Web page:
We make advocacy simple for you Home | For lawyers | Contact Us |               | info@easyadvocacy.com
Articles > Family Law

2 yrs ago

The “Guardian” and Welfare of Child

Author: Advocate PURI ASHIMA
Category : Family Law

Separation of the sacred bond between the husband and wife is a complex as well as time consuming process.  Owing to the nature of this relationship, legal separation is never easy.  But this becomes all the more difficult when there is a child, especially a minor child involved.  This is because then, there opens the pandora’s box of deciding which of the parents does lie the custody of the child!!!!!

Interpretation of the legislative intent

With the intent to consolidate and amend the law relating to guardian and ward, the legislature enacted the Guardians and Wards Act, 1890 (“Actâ€) which is the fundamental piece of legislation which is sought reference of by the court for deciding matters relating to the custody of the child.. Hence, before commencing the discussion on how guardianship is decided by the court, it is imperative to understand the meaning of certain key terms as have been defined under the Act. A “guardian†means a person having who takes care of a minor or of his property or both the minor and his property.  Similarly, “minor†means a person who has not attained the age of majority as per the Indian Majority Act, 1875.

Judicial approach to the relationship of guardian – minor-

Matters of custody of the minor child help to determine with which parent the child will reside post the divorce of his parents. Nonetheless, despite declaration of a parent to be guardian of child, both the parents remain the natural guardians of the child.

Before understanding the judiciary’s take on this, the parent who gets the custody of the child becomes responsible for the educational, emotional as well as medical needs of the child, while the non-custodial parent gets the right of visitation.

The judicial approach for determining the parent eligible to get the custody of the child has undergone a commendable transformation.  For instance, in Rosy Jacobvs. Jacob A. Chakramakkal reported as 1973 SCR (3) 918, while adjudicating upon the issue pertaining to the custody of the child, the Hon’ble Supreme Court, adopting a traditional approach requested the parties to keep aside their differences as husband and wife and instead focus on providing their child with the most congenial atmosphere for his upbringing.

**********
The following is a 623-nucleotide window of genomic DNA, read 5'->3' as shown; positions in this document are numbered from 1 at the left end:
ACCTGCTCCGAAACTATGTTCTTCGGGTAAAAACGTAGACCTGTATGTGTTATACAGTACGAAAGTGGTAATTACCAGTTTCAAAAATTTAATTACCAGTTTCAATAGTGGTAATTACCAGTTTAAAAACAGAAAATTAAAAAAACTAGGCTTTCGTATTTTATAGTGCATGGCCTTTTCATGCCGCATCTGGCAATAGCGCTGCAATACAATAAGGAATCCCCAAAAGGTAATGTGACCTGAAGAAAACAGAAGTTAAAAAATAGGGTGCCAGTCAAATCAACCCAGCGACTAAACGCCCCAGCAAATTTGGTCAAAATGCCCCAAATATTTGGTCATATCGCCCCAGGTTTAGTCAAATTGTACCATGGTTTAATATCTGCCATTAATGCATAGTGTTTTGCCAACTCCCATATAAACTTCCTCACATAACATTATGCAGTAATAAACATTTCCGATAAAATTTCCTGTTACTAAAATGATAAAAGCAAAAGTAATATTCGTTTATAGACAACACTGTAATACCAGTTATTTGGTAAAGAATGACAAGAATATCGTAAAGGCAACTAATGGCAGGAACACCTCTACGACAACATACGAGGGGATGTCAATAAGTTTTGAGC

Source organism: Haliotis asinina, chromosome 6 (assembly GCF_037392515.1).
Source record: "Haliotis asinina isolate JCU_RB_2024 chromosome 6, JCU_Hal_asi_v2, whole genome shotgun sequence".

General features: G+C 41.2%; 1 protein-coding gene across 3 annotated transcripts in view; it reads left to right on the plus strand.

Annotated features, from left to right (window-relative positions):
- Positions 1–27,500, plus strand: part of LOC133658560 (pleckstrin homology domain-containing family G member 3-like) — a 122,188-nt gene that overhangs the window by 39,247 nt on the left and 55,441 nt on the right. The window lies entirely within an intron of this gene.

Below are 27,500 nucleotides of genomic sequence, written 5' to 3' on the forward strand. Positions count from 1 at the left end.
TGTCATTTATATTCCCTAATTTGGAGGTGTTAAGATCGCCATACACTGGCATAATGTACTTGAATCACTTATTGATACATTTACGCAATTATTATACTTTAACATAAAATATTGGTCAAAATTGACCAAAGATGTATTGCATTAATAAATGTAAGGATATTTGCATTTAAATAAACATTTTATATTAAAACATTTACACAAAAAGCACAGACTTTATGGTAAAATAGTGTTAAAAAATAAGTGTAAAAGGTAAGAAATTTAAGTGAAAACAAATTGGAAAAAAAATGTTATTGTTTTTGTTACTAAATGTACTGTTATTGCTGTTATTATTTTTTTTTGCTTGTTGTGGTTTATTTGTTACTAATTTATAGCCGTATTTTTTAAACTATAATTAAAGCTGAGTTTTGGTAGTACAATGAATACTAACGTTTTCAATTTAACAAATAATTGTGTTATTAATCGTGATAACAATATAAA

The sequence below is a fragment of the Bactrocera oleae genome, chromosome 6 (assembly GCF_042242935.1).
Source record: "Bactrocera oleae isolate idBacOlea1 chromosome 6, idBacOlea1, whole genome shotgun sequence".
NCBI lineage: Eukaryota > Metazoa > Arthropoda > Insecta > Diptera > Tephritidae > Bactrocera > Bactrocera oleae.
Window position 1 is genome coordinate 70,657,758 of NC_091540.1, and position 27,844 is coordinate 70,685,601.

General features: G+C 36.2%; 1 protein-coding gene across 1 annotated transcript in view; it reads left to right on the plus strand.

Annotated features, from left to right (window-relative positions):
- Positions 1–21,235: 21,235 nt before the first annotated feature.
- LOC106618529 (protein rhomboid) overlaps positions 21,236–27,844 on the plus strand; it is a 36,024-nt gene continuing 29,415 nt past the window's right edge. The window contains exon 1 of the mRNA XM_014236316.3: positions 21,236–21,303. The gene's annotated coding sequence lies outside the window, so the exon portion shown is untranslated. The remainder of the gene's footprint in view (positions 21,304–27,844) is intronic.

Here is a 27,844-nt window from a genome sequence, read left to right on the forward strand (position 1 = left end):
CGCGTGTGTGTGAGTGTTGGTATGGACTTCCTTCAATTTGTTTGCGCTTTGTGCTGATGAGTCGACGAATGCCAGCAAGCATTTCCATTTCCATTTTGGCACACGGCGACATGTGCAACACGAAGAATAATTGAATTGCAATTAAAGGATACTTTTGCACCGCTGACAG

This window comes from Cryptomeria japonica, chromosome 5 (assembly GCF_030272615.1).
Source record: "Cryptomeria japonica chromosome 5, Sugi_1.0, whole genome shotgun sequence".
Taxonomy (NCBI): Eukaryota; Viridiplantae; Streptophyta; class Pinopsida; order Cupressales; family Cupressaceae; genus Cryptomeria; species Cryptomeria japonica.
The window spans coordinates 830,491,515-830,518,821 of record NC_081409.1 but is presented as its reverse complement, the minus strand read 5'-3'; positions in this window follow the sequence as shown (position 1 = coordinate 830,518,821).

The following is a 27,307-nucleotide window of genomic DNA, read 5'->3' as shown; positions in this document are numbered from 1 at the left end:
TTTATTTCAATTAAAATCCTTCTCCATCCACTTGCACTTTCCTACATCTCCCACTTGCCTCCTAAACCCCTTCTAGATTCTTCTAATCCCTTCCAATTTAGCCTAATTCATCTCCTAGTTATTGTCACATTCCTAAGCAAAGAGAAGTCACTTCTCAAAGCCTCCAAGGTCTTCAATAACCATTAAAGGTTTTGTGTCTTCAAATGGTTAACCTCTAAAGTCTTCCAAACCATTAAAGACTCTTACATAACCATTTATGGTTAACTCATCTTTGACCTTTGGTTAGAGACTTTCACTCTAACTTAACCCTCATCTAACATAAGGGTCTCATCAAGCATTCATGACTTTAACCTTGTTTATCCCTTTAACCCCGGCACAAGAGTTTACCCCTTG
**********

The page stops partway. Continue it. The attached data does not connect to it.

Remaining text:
Although as per the Hindu customs, it is the mother who is considered to a child’s natural guardian, nevertheless, the Act makes the father his natural guardian. The Kerala High Court even sealed this with its judgment in Essakkayal Nadder vs. Sreedharan Babu reported as AIR 1992 Ker 200. But it was in the case of Jajabhai vs. Pathankhanreported as AIR 1971 SC 315, that the court held that where the mother and father lived separately and if the mother took care of the daughter, then she could be assumed to be the natural guardian in spite of the presence of the father.  This was further reiterated in the landmark judgment of Githa Hariharan vs. Reserve Bank of India reported as
AIR 1999 SC 1149 where the court held that the phrase ‘father and after him the mother’ does not mean that after the lifetime of the father the custody should go to the mother.  If for some reason the father is unable to shoulder the responsibility of the child, then the mother can become the child’s natural guardian. Restricting the mother from becoming the natural guardian can result in the violation of one of the most fundamental principles of our constitution, which aims at achieving gender equality. This along with couple of other judgments laid down a precedent that a child, at least until the age of five years must reside with his mother simply because at that tender age the child is heavily dependent on the mother.

Moving from this precedent and going to a very rational and reasonable approach which the courts have also adopted in certain cases, is focusing on the child and assessing what will suit him the best. For instance, in the case of Nil Ratan Kundu and Anr. vs. Abhijit Kundu being Civil Appeal No. 4960 of 2008 (Arising out of Special Leave Petition (Civil) No. 1243 of 2008), the Hon’ble Supreme Court observed that there has been a shift from custody and access being the ‘right of a parent’ to being the ‘right of a child’. Further, the court also emphasized that custody must be decided depending upon what is in the best interest and welfare of the child. Parent who can provide the child with sound opportunities for achieving his social, educational child’s emotional and medical needs must be zeroed in as the child’s natural guardian. This view received further support in the recent judgment written by the Hon’ble Supreme Court in Roxann Sharma vs. Arun Sharma being Civil Appeal no, 196 of 2015 [Arising out of Special Leave Petition (Civil) No. 32581 of 2014].

The road ahead…

As compared to rigid approach of going as per what has been mentioned under the Act and deciding the custody of the child accordingly, the main aspect which needs to be addressed is to understand which of the two parents is in a better and sound condition to provide the child with all the necessary facilities which are required for his/ her upbringing.  The Hon’ble Supreme Court, being Parens Patriae, has finally put a step in the right direction and hopefully will continue to do so in times to come.

Views: 418


How to improve your newsfeed?

Newsfeed works on a system-generated algorithm based on your interests on the platform.

All the activities at EA that you perform are analysed to understand your areas of interests, and the kind of content you’d like to see in your newsfeed.

If you’re following articles or questions in family law, we will show you more articles and questions in the same areas.

Your newsfeed is entirely in your control!